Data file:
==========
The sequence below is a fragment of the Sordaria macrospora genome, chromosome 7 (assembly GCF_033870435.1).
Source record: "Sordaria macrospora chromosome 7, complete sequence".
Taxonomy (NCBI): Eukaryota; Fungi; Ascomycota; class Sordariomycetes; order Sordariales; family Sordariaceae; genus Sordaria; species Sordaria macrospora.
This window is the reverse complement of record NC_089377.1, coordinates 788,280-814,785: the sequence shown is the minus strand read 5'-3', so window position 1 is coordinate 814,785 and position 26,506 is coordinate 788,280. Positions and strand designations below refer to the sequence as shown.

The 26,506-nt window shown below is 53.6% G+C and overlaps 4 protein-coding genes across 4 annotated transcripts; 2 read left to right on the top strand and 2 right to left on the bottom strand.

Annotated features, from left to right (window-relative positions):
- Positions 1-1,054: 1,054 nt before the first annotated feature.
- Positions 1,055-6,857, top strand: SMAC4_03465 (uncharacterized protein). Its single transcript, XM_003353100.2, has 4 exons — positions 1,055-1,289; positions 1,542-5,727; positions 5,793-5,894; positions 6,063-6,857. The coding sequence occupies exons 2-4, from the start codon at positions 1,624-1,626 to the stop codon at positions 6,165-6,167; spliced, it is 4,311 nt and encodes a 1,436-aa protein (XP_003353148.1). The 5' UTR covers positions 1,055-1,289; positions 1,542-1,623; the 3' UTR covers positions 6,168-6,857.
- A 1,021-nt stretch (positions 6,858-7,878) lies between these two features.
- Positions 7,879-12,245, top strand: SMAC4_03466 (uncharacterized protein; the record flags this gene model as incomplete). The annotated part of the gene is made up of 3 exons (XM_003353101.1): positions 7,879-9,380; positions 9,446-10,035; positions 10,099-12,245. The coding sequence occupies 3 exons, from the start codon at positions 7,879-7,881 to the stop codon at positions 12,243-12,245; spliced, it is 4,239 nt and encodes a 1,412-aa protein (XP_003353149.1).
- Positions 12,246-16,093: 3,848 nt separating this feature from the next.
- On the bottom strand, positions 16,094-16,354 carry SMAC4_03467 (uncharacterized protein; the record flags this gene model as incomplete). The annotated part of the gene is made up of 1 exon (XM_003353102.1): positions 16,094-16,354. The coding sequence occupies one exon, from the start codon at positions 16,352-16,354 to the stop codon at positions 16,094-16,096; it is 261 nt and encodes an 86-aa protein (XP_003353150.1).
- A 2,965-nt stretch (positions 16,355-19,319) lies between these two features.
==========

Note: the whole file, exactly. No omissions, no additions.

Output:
The sequence below is a fragment of the Sordaria macrospora genome, chromosome 7 (assembly GCF_033870435.1).
Source record: "Sordaria macrospora chromosome 7, complete sequence".
Taxonomy (NCBI): Eukaryota; Fungi; Ascomycota; class Sordariomycetes; order Sordariales; family Sordariaceae; genus Sordaria; species Sordaria macrospora.
This window is the reverse complement of record NC_089377.1, coordinates 788,280-814,785: the sequence shown is the minus strand read 5'-3', so window position 1 is coordinate 814,785 and position 26,506 is coordinate 788,280. Positions and strand designations below refer to the sequence as shown.

The 26,506-nt window shown below is 53.6% G+C and overlaps 4 protein-coding genes across 4 annotated transcripts; 2 read left to right on the top strand and 2 right to left on the bottom strand.

Annotated features, from left to right (window-relative positions):
- Positions 1-1,054: 1,054 nt before the first annotated feature.
- Positions 1,055-6,857, top strand: SMAC4_03465 (uncharacterized protein). Its single transcript, XM_003353100.2, has 4 exons — positions 1,055-1,289; positions 1,542-5,727; positions 5,793-5,894; positions 6,063-6,857. The coding sequence occupies exons 2-4, from the start codon at positions 1,624-1,626 to the stop codon at positions 6,165-6,167; spliced, it is 4,311 nt and encodes a 1,436-aa protein (XP_003353148.1). The 5' UTR covers positions 1,055-1,289; positions 1,542-1,623; the 3' UTR covers positions 6,168-6,857.
- A 1,021-nt stretch (positions 6,858-7,878) lies between these two features.
- Positions 7,879-12,245, top strand: SMAC4_03466 (uncharacterized protein; the record flags this gene model as incomplete). The annotated part of the gene is made up of 3 exons (XM_003353101.1): positions 7,879-9,380; positions 9,446-10,035; positions 10,099-12,245. The coding sequence occupies 3 exons, from the start codon at positions 7,879-7,881 to the stop codon at positions 12,243-12,245; spliced, it is 4,239 nt and encodes a 1,412-aa protein (XP_003353149.1).
- Positions 12,246-16,093: 3,848 nt separating this feature from the next.
- On the bottom strand, positions 16,094-16,354 carry SMAC4_03467 (uncharacterized protein; the record flags this gene model as incomplete). The annotated part of the gene is made up of 1 exon (XM_003353102.1): positions 16,094-16,354. The coding sequence occupies one exon, from the start codon at positions 16,352-16,354 to the stop codon at positions 16,094-16,096; it is 261 nt and encodes an 86-aa protein (XP_003353150.1).
- A 2,965-nt stretch (positions 16,355-19,319) lies between these two features.